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Journal Articles Highlights of Astronomy Year : 2010

Radio measurements of constant variation, and perspectives with ALMA


In the radio domain, absorption lines in front of quasars of CO, HI, OH, HCO+, HCN, up to NH3 and CII are providing interesting constraints on fundamental constant variation (α and μ). With more absorbing systems, and a wider redshift range, they could be more competitive than optical studies. This could come with ALMA, with more than one order of magnitude in sensitivity.

Up to now, at intermediate and high redshift, between z = 0.25 to z = 0.89, only four absorption lines systems have been detected in the millimeter range and a fifth system at 0.765, at the OH-18cm lines (Kanekar et al. 2005). Out of these 5 systems, 3 are intervening lensing galaxies (and the background quasar is multiply imaged), and 2 correspond to an absorption of the host (PKS1413+135, B3-1504+377, for an overview see Combes & Wiklind 1996; Wiklind & Combes 1994 to 1998).

A global comparison of all molecular lines observed with the HI-21cm absorption lines in PKS1413 and B0218 systems, the two narrowest line systems, have given quite stringent constraints on y = α2 gp μ, Δ y/y = (-0.20 ± 0.44) 10-5 and Δ y/y = (-0.16 ± 0.54) 10-5 respectively (Murphy et al. 2001). The precision is comparable to the MM method (Murphy et al. 2003), with a limited number of absorbing systems.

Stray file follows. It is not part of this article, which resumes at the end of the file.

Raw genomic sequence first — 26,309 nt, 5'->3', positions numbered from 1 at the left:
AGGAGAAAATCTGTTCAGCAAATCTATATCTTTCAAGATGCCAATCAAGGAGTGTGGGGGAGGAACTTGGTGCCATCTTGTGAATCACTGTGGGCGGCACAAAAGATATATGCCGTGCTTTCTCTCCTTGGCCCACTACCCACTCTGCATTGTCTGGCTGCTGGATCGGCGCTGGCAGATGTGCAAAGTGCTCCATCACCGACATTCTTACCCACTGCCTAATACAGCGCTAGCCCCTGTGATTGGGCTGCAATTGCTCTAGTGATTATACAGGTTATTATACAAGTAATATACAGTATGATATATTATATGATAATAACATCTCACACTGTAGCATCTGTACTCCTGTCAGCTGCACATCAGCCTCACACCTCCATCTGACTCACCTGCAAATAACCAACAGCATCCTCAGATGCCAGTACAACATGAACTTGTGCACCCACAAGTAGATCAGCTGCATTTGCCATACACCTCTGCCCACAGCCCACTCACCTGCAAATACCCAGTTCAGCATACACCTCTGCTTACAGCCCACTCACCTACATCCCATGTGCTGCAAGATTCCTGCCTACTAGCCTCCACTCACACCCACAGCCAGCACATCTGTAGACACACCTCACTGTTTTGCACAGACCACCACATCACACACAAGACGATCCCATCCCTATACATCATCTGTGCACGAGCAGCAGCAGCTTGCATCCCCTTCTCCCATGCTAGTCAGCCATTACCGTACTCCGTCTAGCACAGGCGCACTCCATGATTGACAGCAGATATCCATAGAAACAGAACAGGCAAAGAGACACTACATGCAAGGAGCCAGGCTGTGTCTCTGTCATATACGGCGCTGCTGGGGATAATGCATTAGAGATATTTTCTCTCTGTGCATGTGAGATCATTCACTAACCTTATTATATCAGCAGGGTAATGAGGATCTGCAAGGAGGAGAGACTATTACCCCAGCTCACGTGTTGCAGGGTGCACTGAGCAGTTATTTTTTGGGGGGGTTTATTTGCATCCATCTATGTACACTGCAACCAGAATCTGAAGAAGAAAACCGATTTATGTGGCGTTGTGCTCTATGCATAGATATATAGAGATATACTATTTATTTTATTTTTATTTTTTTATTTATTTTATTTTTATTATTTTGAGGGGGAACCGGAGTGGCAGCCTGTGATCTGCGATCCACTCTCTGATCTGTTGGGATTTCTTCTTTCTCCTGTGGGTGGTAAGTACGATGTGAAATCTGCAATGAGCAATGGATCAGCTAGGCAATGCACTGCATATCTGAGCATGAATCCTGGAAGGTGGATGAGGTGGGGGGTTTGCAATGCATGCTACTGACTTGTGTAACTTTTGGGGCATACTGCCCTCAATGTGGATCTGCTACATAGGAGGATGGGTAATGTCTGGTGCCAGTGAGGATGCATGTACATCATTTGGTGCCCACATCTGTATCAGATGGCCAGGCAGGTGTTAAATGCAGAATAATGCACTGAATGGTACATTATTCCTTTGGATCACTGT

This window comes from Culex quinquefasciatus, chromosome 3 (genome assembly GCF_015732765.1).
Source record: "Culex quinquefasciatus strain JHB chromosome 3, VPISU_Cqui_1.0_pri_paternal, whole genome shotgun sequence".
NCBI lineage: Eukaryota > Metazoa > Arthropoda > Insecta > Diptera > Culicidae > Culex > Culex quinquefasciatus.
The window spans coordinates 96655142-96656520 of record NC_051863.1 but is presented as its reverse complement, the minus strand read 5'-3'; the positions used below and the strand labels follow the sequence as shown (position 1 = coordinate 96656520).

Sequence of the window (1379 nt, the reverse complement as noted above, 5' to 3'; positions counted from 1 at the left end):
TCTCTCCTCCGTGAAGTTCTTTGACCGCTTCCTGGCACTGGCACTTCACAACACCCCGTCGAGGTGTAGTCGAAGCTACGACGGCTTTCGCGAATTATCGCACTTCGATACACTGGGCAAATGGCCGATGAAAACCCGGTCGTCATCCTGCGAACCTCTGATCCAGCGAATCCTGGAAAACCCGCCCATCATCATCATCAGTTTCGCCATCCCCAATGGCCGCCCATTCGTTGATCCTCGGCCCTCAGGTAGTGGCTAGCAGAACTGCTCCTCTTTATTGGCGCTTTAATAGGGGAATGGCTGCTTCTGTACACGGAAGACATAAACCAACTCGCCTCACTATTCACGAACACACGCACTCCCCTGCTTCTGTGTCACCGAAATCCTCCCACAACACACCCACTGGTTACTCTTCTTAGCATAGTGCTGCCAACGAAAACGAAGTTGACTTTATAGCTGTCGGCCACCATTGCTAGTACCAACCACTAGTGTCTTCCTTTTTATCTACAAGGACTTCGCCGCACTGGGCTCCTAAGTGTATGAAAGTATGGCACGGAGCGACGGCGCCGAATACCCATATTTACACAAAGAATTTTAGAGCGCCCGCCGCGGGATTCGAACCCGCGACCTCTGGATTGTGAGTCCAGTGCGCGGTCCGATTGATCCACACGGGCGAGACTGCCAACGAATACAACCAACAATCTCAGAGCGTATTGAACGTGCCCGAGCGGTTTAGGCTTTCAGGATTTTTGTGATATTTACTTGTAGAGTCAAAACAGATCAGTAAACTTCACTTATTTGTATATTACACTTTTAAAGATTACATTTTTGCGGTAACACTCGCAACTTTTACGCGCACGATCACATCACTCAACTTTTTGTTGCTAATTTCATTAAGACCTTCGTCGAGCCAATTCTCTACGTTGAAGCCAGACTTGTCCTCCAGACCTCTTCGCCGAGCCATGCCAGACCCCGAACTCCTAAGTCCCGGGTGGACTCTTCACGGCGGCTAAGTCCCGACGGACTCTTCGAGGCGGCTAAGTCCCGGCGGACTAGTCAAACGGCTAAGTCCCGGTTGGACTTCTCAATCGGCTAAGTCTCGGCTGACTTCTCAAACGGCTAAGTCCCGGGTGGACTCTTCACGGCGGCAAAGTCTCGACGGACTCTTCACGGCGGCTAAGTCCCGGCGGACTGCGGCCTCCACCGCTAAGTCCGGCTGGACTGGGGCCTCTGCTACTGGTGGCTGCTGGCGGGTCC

The high sensitivity if the NH3 inversion lines to variation in the μ ratio (Flambaum & Kozlov 2007) was used by Henkel et al. (2009) in a recent multi-line study of PKS1830 at z ~ 0.9, and Murphy et al. (2008) for B0218 at z ~ 0.7. They find a limit of Δμ/μ < 1.4 10-6 and Δμ/μ < 1.8 10-6 respectively.

Clearly, the radio method suffers from the rarity of the objects, and the fact that they have not yet been discovered at high redshift. The main caveats are that the lines compared come from different molecules, which might have intrinsic velocity offsets, due to several reasons, chemistry, excitation, temperature, density etc. . . When very different frequencies are compared (HI to CO for instance), the background continuum source has different sizes, and the absorbing medium is not the same. Also, the continuum source varies in both intensity and shape, and the compared lines are not always observed simultaneously. Only large statistics could smooth the errors down.

On the positive side, the radio domain is favoured by the high spectral resolution and the very narrow lines due to cold gas, the exquisite precision of the frequency calibration, and the well-known rest frequencies. Also, the sensitivity of the line position to the variation of constants is much higher (by a factor 100 for NH3).

Fortunately, the sensitivity of ALMA will be able to detect many more continuum sources, to search for absorption lines, and at larger redshifts. ALMA will have a much wider bandwidth, allowing the search of absorption, even if not previously detected in the optical or HI-21cm. The redshift will be obtained directly in the millimeter.

It is possible to predict the number of continuum sources that can be selected as targets for absorption searches with ALMA. The density of flat-spectrum quasars has been shown to follow the same curve as optical quasars, a curve peaking at z ~ 2, very similar to the star formation history (Wall et al. 2005). They are still of significant density at z ~ 3.

Dates and versions

obspm-03855234 , version 1 (16-11-2022)



Françoise Combes. Radio measurements of constant variation, and perspectives with ALMA. Highlights of Astronomy, 2010, 15, pp.322-322. ⟨10.1017/S1743921310009592⟩. ⟨obspm-03855234⟩
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